“Spanish greenhouse vegetable season’s final sprint not as rosy as expected”

“Trade went well this season and was stable throughout winter. There were no crazy top or bottom outliers; we could just trade nicely, with prices that suited everyone. Cucumbers, for example, met acceptable prices all winter, as did eggplants and zucchini. Prices didn’t reach €3 or €4/kg; they were simply good. Also, there was good demand for mini cucumbers this winter, though completely dropped off now that the Netherlands has its own cucumbers.”

“Spanish tomatoes, especially TOV, had a great season too. That’s been going for about three months. There’s plenty of demand and a shortage of supply in the market. There are just not enough Spanish, and certainly no Dutch or Belgian tomatoes,” Kees says.

“They’re not under lights; that costs too much. So, we’re getting nice prices. We started around €7, and they have been around €10, €11 for more than a month now. I think this will continue for another week to ten days at most. Then the Netherlands will take over. Cherry tomatoes just weren’t there, at least not enough to fill the market.”

“The demand for Palermo sweet peppers was dramatic this winter; no one really wanted these. That began picking up ten days ago. But the plants are empty, so they’ll certainly remain expensive until the Netherlands has enough to fill everything. But this period’s too short to make up for the winter and spring seasons. The bell peppers weren’t terrible, but neither were they fantastic. If I had to grade them, I’d give them a 7,” Kees continues.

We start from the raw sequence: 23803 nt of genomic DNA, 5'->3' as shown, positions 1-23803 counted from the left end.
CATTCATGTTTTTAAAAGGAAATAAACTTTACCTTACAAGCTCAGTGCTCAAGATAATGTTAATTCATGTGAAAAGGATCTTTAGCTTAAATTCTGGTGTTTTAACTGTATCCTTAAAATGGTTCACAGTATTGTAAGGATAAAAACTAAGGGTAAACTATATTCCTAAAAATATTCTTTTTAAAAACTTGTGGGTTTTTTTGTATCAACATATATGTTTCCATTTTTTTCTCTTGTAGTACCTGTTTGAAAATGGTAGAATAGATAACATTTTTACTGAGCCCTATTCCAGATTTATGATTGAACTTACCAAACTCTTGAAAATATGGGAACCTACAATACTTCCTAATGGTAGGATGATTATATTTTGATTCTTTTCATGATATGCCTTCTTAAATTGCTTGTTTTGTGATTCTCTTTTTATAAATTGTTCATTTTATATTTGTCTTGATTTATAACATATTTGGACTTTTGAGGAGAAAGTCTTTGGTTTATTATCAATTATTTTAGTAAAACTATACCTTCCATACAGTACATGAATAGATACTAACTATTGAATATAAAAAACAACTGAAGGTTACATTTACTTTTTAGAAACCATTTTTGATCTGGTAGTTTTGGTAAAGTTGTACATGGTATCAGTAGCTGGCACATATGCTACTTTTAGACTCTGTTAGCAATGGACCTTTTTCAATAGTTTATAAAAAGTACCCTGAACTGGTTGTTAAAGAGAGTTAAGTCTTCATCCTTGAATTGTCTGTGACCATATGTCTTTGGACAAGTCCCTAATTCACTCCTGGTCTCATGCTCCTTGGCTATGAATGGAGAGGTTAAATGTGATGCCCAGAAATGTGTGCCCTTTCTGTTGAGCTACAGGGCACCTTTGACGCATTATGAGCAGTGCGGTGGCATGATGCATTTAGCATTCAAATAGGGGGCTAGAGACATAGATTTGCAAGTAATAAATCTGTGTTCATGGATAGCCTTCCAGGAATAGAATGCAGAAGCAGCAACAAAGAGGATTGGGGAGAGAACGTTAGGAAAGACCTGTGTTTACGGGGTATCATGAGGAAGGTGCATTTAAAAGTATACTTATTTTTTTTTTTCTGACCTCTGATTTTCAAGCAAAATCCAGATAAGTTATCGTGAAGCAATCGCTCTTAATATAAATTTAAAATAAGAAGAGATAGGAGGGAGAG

“There were no outliers in the yellow varieties this year. The green bell pepper market remained stable until three weeks ago, when it suddenly shot up. With red bell peppers, growers had to wait a long time for prices of around €1.30. Each time they tried to get those, they were unsuccessful because the supply would increase again. There’s been a little less on the market in recent weeks, so prices have reached between €1.30 and €1.35, where they’ve stayed.”

And then it began
“But then it began. With the Russian sanctions, the European market suddenly had a surplus of products from countries like Morocco and Israel. The season’s final sprint is, therefore, not looking as rosy as it did two months ago,” Havenaar explains.

“Energy costs are high in the Netherlands, so we’d expected less and later supply. But now, it’s much sunnier in the Netherlands, so there’s more Dutch product available. And then there are the Moroccan and Israeli bell peppers. Plus, Murcia starts in three weeks. The situation’s generally tricky, but we’ll see what happens.”

“And there’s currently a transport crisis. Many transport companies simply can’t do trips anymore. The high fuel prices mean they’re working at a loss. Nobody knows how long this will last. We came through the winter unscathed, and we’ re going to continue doing well. We survived the pandemic, the uncertain Brexit. And we’ll get through what’s going on now too. Our hearts go out to the war victims. We hope that will be over soon,” Kees concludes.

For more information:
Kees Havenaar
Fruit Luna
Tel +34 (0) 950 178 653

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